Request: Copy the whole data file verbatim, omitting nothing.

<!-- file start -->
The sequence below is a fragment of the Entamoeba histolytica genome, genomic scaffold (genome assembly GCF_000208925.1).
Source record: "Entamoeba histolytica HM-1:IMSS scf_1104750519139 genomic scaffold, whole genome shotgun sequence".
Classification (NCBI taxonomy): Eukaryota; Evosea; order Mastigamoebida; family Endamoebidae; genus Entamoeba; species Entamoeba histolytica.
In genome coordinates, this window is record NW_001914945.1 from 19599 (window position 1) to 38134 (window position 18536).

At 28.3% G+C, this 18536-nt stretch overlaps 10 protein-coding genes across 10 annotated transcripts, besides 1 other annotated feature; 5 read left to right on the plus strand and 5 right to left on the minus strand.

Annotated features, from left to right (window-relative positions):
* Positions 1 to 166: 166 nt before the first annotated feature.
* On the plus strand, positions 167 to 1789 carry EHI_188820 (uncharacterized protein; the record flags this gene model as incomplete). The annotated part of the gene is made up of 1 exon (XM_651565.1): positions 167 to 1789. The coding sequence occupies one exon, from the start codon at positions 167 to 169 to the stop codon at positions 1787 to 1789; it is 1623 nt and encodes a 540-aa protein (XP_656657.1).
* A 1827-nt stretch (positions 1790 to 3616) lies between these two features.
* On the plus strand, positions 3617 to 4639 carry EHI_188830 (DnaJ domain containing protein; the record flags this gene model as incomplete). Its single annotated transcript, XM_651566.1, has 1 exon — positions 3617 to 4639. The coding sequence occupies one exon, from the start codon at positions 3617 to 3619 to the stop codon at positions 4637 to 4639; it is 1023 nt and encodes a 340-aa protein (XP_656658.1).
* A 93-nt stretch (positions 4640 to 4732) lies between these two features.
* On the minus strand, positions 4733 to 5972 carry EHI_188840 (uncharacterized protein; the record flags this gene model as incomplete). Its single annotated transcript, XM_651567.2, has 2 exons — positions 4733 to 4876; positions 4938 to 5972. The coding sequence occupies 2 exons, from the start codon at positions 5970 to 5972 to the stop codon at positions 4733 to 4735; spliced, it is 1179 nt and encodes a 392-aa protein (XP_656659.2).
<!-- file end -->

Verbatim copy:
The sequence below is a fragment of the Entamoeba histolytica genome, genomic scaffold (genome assembly GCF_000208925.1).
Source record: "Entamoeba histolytica HM-1:IMSS scf_1104750519139 genomic scaffold, whole genome shotgun sequence".
Classification (NCBI taxonomy): Eukaryota; Evosea; order Mastigamoebida; family Endamoebidae; genus Entamoeba; species Entamoeba histolytica.
In genome coordinates, this window is record NW_001914945.1 from 19599 (window position 1) to 38134 (window position 18536).

At 28.3% G+C, this 18536-nt stretch overlaps 10 protein-coding genes across 10 annotated transcripts, besides 1 other annotated feature; 5 read left to right on the plus strand and 5 right to left on the minus strand.

Annotated features, from left to right (window-relative positions):
* Positions 1 to 166: 166 nt before the first annotated feature.
* On the plus strand, positions 167 to 1789 carry EHI_188820 (uncharacterized protein; the record flags this gene model as incomplete). The annotated part of the gene is made up of 1 exon (XM_651565.1): positions 167 to 1789. The coding sequence occupies one exon, from the start codon at positions 167 to 169 to the stop codon at positions 1787 to 1789; it is 1623 nt and encodes a 540-aa protein (XP_656657.1).
* A 1827-nt stretch (positions 1790 to 3616) lies between these two features.
* On the plus strand, positions 3617 to 4639 carry EHI_188830 (DnaJ domain containing protein; the record flags this gene model as incomplete). Its single annotated transcript, XM_651566.1, has 1 exon — positions 3617 to 4639. The coding sequence occupies one exon, from the start codon at positions 3617 to 3619 to the stop codon at positions 4637 to 4639; it is 1023 nt and encodes a 340-aa protein (XP_656658.1).
* A 93-nt stretch (positions 4640 to 4732) lies between these two features.
* On the minus strand, positions 4733 to 5972 carry EHI_188840 (uncharacterized protein; the record flags this gene model as incomplete). Its single annotated transcript, XM_651567.2, has 2 exons — positions 4733 to 4876; positions 4938 to 5972. The coding sequence occupies 2 exons, from the start codon at positions 5970 to 5972 to the stop codon at positions 4733 to 4735; spliced, it is 1179 nt and encodes a 392-aa protein (XP_656659.2).